Photos by Libby Rogers
Special thanks to Fernland Historical Park for facilitating our interview and photo shoot.
Curt Locklear never had a true flash of inspiration. The idea of writing a historical novel was more like a dim light bulb that came on, then increased in wattage. The bulb first flickered while the retired public school educator was looking at history books—something he did often. That day, his focus was on the Civil War maneuvers of the Third Texas Cavalry, a unit that drew some of its members from this part of Texas. “I thought, wouldn’t it be nice to write a story about them,” he says, “because that’s the best way for people to learn history.”
He began outlining his story, but soon realized it would take three books to cover the entire plot. Meanwhile, he tirelessly researched the Third Texas Cavalry, visiting every place he planned to mention. The first two books in the Asunder Trilogy, Asunder and Splintered, have earned an impressive five-star average from readers who have reviewed the books on Amazon.com. Splintered, the second book, is a semi-finalist for a Laramie Award, which honors the best western, pioneer, and Civil War fiction each year. The third book in the series will be released soon.
Cowboys and Indians
When Curt was a boy, he lived in Brady, “the heart of Texas,” the son of a librarian and a race horse trainer. “I have cleaned horse stalls, stretched barbed wire fences, herded cattle and sheep, and plucked chickens,” he says. For fun, he watched westerns on television and played cowboys and Indians with his friends. Even as a boy, he liked to write short stories, happily scribbling them with pencil and paper. Along the way, he became interested in history, especially the history of the Civil War.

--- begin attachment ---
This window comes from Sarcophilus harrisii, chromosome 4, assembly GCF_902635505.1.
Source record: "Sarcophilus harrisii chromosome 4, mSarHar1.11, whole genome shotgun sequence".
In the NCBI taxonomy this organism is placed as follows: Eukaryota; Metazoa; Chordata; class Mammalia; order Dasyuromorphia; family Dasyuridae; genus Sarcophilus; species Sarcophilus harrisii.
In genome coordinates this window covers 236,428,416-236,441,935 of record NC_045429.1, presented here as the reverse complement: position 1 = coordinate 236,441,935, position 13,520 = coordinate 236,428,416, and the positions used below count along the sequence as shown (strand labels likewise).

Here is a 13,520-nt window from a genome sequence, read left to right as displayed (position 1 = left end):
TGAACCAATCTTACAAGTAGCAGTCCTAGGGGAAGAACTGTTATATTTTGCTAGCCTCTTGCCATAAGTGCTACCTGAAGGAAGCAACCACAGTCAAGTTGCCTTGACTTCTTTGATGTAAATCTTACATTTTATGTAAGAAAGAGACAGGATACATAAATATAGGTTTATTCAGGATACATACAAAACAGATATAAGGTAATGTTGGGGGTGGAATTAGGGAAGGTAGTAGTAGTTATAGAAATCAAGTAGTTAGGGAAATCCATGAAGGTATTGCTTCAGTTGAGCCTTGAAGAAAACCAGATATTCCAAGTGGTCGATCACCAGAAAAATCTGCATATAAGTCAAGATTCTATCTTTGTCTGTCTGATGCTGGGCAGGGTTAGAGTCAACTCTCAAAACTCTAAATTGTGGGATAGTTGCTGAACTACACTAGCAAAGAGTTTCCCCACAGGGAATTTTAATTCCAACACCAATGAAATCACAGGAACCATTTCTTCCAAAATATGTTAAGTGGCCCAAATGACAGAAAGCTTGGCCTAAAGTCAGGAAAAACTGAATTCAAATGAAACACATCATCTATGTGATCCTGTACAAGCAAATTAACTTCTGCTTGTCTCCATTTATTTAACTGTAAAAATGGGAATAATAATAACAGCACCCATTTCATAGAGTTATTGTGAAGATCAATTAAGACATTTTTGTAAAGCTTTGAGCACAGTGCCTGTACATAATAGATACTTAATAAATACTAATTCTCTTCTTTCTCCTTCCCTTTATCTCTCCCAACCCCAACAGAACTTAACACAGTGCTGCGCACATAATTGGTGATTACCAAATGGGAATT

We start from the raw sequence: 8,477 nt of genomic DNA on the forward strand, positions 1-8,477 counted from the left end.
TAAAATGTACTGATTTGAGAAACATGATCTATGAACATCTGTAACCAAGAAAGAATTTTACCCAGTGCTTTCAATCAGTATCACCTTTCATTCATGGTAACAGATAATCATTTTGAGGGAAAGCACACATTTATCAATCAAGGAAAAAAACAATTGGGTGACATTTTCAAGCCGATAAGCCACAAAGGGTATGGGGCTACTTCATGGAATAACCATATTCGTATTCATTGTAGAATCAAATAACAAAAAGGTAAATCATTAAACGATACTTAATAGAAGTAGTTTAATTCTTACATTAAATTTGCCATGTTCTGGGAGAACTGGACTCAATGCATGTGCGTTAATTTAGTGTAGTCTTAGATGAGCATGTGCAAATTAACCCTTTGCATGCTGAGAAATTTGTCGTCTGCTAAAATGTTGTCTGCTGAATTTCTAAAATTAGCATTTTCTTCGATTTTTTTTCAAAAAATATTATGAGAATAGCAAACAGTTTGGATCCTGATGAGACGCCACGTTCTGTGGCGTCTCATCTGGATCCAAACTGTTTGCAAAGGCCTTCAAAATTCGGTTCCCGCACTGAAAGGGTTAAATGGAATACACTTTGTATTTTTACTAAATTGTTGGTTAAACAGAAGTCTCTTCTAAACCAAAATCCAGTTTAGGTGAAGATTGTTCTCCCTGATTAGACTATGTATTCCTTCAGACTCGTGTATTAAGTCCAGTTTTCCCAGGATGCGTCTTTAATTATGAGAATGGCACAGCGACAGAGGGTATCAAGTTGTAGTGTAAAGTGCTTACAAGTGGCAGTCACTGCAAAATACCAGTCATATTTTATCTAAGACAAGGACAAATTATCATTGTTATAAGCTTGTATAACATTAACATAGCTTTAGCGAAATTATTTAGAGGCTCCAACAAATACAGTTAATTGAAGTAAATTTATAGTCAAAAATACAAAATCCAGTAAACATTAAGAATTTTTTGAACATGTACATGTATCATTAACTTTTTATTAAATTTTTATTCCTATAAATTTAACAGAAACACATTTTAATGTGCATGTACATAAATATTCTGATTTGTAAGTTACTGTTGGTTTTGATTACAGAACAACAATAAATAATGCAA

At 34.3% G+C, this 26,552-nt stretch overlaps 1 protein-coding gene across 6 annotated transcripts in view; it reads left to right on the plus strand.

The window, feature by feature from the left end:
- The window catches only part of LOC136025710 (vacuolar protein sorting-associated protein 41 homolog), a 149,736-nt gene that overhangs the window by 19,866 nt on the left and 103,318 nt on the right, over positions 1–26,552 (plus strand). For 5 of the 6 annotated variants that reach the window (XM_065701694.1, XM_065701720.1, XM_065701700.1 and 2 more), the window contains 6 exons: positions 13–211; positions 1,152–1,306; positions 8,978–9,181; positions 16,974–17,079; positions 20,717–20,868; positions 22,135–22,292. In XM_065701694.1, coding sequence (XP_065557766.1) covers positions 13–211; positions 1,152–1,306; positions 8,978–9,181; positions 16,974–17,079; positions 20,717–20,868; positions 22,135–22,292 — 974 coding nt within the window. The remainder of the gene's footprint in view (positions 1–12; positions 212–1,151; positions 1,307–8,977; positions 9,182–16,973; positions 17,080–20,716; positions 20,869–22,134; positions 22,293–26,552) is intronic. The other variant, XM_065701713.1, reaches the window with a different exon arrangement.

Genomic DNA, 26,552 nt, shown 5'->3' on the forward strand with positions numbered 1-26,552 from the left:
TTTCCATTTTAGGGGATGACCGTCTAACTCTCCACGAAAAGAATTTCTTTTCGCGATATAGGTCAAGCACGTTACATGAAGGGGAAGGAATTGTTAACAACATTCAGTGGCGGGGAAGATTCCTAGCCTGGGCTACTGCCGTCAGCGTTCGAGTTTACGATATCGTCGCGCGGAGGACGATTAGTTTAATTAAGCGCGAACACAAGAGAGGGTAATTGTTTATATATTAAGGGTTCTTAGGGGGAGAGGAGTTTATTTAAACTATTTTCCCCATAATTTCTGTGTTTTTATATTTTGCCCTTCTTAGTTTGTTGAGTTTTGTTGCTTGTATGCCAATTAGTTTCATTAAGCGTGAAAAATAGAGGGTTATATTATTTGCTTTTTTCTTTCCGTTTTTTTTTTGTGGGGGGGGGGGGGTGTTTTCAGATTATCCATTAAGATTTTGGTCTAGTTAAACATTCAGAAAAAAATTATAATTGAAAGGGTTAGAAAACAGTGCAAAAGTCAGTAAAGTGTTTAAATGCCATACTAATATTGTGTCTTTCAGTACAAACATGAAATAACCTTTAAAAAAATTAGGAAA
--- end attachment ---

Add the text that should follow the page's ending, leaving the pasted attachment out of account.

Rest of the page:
After high school, he attended the University of Texas at Austin, where he majored in English and minored in history. He then taught English, history, and journalism for nine years; when he earned his master’s in education at Southwest Texas State University (now Texas State University), he became a school administrator. For the next 23 years, he was principal of elementary, middle, and high schools in the Austin area. As school districts grew, Curt used his musical talent to write and orchestrate original school songs for three new high schools and one middle school.
After retiring from public school education in 2009, Curt started writing. He also began conducting the research for his first novel, an endeavor that would take two years. (The second book required six months of research; the third book took about a year and a half.) His travels anticipated the action in his books, taking him to Missouri, Arkansas, Tennessee, Washington, D.C. and New York. He walked battlefields with historians so the action in his books would be accurate. “I went to considerable effort to get those details correct,” he says.
For example, to research the second book of the trilogy, Curt visited Elkhorn Tavern. It burned after the Civil War, but was reconstructed in the same shape, with original chimneys and cellar steps. During the actual battle, women and children hid in the cellar. By visiting the tavern, Curt was able to accurately portray the scene.
During his travels, he researched seemingly tiny details that would give his books authenticity. “How did they speak?” he asks. “How did they handle different issues that came up? How did they take care of the wounded and their wounds in those days since they didn’t understand bacteria? How did they light their homes? What did they eat?”